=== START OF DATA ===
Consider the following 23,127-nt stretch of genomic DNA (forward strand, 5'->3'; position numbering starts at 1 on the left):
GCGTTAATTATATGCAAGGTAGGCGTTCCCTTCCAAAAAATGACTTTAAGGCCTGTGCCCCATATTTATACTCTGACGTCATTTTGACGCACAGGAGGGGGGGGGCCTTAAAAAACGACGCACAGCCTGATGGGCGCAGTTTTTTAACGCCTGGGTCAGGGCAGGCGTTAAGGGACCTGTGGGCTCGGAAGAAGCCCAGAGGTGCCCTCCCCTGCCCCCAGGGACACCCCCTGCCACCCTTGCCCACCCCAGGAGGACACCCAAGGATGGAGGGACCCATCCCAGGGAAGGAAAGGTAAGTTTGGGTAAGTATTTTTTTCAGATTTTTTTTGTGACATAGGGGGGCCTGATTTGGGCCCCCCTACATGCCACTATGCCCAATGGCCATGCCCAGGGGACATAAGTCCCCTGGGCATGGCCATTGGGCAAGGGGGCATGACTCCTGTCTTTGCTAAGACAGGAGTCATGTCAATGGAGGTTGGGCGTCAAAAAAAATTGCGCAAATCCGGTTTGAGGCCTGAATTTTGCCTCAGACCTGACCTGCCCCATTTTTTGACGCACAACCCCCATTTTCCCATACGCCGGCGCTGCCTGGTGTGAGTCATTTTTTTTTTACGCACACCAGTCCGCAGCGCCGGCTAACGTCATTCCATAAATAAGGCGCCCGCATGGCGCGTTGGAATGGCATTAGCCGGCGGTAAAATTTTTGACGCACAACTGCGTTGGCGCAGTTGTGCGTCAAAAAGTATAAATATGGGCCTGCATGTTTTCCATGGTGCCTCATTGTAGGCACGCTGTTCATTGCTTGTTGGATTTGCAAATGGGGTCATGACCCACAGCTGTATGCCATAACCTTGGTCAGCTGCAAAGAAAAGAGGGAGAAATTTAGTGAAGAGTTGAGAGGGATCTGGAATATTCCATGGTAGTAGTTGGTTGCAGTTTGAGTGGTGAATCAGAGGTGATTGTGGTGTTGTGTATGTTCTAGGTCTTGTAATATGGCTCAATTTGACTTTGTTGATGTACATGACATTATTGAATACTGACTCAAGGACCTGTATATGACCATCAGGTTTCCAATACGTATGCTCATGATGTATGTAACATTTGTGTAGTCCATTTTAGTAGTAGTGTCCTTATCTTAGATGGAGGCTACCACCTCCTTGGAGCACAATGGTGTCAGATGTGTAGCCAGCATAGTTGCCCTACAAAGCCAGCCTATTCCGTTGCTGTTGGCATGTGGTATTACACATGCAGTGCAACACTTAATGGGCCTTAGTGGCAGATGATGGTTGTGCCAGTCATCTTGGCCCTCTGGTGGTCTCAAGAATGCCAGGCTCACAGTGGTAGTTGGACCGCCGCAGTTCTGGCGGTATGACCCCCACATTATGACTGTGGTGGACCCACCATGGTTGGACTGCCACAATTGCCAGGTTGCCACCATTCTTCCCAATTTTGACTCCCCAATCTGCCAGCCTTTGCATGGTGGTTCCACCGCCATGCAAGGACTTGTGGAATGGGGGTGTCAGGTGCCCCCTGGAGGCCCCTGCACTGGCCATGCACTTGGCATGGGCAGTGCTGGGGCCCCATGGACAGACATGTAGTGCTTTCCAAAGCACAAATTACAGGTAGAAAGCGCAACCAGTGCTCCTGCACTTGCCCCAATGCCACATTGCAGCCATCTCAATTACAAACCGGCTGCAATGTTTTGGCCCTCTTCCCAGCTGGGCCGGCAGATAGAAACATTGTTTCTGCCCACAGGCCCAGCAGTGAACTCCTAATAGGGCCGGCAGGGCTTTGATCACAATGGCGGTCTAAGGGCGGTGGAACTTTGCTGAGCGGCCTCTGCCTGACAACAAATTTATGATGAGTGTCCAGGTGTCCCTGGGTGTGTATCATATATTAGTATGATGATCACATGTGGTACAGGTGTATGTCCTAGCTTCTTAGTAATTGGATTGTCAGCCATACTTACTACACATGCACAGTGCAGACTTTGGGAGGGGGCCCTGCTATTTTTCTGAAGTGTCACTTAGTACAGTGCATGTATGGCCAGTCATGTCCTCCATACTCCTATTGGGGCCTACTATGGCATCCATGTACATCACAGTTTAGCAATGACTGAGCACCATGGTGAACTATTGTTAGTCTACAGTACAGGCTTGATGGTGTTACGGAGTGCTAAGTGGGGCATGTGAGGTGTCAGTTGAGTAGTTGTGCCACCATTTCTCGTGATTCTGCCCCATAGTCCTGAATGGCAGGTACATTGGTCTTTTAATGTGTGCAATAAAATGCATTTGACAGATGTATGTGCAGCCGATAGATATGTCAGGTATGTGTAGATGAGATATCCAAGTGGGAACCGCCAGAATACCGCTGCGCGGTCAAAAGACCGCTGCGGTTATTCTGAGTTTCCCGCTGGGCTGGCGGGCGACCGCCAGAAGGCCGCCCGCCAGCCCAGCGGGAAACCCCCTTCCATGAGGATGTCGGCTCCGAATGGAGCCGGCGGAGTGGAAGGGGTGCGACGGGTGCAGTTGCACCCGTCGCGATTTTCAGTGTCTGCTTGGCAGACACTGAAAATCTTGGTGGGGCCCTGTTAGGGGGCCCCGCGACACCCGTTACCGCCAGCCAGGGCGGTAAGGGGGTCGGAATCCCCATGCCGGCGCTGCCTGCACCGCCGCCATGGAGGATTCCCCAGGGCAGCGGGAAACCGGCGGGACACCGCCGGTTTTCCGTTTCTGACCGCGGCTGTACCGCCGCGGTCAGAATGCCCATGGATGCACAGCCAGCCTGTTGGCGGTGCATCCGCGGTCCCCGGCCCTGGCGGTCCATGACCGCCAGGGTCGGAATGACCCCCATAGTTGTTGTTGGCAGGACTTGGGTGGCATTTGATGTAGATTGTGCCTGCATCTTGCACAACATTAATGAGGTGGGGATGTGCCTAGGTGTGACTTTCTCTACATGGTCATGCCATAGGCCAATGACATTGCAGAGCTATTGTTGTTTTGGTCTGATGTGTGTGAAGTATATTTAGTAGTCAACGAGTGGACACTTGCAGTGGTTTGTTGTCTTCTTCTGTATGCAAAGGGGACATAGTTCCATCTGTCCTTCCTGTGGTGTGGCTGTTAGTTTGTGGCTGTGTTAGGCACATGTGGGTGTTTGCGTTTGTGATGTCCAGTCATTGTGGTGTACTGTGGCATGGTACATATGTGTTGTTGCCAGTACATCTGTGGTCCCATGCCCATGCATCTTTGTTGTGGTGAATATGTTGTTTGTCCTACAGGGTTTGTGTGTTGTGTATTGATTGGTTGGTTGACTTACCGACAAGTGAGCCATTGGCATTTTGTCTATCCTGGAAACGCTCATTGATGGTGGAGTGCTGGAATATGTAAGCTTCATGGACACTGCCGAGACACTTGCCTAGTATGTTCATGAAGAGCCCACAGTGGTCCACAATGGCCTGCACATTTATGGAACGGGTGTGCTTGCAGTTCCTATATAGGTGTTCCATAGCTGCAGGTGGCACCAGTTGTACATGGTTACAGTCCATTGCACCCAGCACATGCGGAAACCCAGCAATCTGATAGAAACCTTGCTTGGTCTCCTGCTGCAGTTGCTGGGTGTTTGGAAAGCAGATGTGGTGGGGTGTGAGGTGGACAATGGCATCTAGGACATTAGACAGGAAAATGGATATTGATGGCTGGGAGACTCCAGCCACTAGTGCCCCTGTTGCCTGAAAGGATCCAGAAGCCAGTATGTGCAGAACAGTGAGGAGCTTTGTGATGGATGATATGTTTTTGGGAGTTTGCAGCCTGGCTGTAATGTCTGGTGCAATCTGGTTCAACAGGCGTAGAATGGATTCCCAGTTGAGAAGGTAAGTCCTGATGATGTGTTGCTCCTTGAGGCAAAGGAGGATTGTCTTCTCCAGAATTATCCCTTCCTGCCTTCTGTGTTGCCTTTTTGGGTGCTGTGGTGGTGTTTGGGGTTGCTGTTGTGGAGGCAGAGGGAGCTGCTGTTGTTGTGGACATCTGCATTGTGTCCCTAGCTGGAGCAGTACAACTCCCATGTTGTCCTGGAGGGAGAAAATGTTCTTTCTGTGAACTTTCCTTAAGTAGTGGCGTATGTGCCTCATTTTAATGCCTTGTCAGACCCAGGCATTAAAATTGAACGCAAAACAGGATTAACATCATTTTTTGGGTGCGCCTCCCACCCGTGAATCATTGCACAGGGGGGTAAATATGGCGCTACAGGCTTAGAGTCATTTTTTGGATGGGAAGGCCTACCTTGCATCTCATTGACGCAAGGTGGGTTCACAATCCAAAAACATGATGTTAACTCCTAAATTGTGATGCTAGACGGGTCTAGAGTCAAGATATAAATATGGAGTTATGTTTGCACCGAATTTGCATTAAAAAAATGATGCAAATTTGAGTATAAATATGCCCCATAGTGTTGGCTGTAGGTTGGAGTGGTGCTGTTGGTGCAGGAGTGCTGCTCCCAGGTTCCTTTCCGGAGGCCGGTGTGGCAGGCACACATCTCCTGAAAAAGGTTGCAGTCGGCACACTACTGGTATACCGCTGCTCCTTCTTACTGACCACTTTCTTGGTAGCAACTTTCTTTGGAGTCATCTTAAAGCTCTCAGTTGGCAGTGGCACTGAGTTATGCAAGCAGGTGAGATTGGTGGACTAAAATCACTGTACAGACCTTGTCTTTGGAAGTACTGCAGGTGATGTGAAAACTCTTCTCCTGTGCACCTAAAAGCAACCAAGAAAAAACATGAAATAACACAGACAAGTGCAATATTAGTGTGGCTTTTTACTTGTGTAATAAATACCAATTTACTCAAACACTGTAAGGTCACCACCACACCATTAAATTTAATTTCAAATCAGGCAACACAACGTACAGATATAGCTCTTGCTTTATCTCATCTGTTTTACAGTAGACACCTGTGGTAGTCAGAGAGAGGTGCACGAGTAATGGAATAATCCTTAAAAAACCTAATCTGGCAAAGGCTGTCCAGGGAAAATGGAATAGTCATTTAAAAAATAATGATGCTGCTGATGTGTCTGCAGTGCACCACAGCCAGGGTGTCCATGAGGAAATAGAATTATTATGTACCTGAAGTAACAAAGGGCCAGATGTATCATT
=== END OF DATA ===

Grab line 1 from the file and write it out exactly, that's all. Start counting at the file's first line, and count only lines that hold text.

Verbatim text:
Consider the following 23,127-nt stretch of genomic DNA (forward strand, 5'->3'; position numbering starts at 1 on the left):